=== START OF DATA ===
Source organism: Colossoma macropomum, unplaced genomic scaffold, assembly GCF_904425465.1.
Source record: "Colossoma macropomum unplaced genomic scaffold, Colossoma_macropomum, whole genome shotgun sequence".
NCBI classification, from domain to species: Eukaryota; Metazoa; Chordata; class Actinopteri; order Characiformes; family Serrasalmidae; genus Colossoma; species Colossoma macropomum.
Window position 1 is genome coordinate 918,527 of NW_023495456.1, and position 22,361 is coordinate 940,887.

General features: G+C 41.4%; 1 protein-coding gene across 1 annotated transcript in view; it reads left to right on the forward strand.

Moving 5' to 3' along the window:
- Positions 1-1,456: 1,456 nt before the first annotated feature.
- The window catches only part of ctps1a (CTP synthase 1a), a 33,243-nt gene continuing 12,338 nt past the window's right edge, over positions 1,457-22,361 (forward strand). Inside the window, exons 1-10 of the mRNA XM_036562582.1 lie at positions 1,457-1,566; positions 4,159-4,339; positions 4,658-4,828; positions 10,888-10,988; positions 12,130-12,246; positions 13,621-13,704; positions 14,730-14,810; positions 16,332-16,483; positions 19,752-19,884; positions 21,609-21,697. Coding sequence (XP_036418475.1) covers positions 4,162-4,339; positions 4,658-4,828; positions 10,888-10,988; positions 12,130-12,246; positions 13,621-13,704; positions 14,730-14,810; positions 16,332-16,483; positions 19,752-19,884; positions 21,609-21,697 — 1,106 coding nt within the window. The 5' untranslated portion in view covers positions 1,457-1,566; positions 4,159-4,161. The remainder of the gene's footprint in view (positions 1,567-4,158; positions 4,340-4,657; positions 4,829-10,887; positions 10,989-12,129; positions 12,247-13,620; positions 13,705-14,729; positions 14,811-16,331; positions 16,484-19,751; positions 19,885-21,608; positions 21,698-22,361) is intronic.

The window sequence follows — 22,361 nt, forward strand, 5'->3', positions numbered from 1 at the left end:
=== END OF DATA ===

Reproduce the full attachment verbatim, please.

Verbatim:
Source organism: Colossoma macropomum, unplaced genomic scaffold, assembly GCF_904425465.1.
Source record: "Colossoma macropomum unplaced genomic scaffold, Colossoma_macropomum, whole genome shotgun sequence".
NCBI classification, from domain to species: Eukaryota; Metazoa; Chordata; class Actinopteri; order Characiformes; family Serrasalmidae; genus Colossoma; species Colossoma macropomum.
Window position 1 is genome coordinate 918,527 of NW_023495456.1, and position 22,361 is coordinate 940,887.

General features: G+C 41.4%; 1 protein-coding gene across 1 annotated transcript in view; it reads left to right on the forward strand.

Moving 5' to 3' along the window:
- Positions 1-1,456: 1,456 nt before the first annotated feature.
- The window catches only part of ctps1a (CTP synthase 1a), a 33,243-nt gene continuing 12,338 nt past the window's right edge, over positions 1,457-22,361 (forward strand). Inside the window, exons 1-10 of the mRNA XM_036562582.1 lie at positions 1,457-1,566; positions 4,159-4,339; positions 4,658-4,828; positions 10,888-10,988; positions 12,130-12,246; positions 13,621-13,704; positions 14,730-14,810; positions 16,332-16,483; positions 19,752-19,884; positions 21,609-21,697. Coding sequence (XP_036418475.1) covers positions 4,162-4,339; positions 4,658-4,828; positions 10,888-10,988; positions 12,130-12,246; positions 13,621-13,704; positions 14,730-14,810; positions 16,332-16,483; positions 19,752-19,884; positions 21,609-21,697 — 1,106 coding nt within the window. The 5' untranslated portion in view covers positions 1,457-1,566; positions 4,159-4,161. The remainder of the gene's footprint in view (positions 1,567-4,158; positions 4,340-4,657; positions 4,829-10,887; positions 10,989-12,129; positions 12,247-13,620; positions 13,705-14,729; positions 14,811-16,331; positions 16,484-19,751; positions 19,885-21,608; positions 21,698-22,361) is intronic.

The window sequence follows — 22,361 nt, forward strand, 5'->3', positions numbered from 1 at the left end: